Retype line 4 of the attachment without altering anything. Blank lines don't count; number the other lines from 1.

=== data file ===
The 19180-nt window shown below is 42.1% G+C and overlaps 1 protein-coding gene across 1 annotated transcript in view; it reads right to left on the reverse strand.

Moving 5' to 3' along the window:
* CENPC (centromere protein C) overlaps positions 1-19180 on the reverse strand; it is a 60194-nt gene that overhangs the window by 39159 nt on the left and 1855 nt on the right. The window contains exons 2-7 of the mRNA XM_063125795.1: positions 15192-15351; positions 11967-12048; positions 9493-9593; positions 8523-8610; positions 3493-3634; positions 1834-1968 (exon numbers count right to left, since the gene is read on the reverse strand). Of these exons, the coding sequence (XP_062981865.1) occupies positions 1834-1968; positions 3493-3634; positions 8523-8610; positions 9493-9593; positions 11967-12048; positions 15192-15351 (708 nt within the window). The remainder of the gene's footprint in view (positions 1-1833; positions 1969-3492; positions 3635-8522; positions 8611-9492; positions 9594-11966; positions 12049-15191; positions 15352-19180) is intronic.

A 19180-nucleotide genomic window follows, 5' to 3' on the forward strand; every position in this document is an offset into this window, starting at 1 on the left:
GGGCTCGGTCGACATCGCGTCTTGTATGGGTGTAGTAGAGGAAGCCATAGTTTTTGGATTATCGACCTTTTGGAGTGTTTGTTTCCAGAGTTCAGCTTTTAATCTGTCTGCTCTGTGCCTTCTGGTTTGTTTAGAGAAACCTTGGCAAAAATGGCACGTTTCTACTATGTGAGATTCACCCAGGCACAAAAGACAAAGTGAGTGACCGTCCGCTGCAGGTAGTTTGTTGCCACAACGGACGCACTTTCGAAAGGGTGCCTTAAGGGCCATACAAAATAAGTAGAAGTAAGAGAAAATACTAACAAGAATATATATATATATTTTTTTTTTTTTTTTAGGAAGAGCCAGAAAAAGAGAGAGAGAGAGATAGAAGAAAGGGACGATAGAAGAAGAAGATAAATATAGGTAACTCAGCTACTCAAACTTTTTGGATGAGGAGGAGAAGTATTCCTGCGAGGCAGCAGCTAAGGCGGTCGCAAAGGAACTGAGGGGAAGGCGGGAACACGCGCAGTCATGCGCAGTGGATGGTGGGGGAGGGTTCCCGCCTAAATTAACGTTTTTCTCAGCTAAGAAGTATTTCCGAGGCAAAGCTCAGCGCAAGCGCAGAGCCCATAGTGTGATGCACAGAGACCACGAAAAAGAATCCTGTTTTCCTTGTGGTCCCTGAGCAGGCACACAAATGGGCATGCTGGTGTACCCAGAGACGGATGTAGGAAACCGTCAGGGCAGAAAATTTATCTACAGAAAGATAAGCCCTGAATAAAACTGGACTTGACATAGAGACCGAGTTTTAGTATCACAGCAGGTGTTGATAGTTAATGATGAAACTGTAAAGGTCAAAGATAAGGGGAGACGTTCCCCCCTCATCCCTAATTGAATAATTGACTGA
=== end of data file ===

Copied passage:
A 19180-nucleotide genomic window follows, 5' to 3' on the forward strand; every position in this document is an offset into this window, starting at 1 on the left: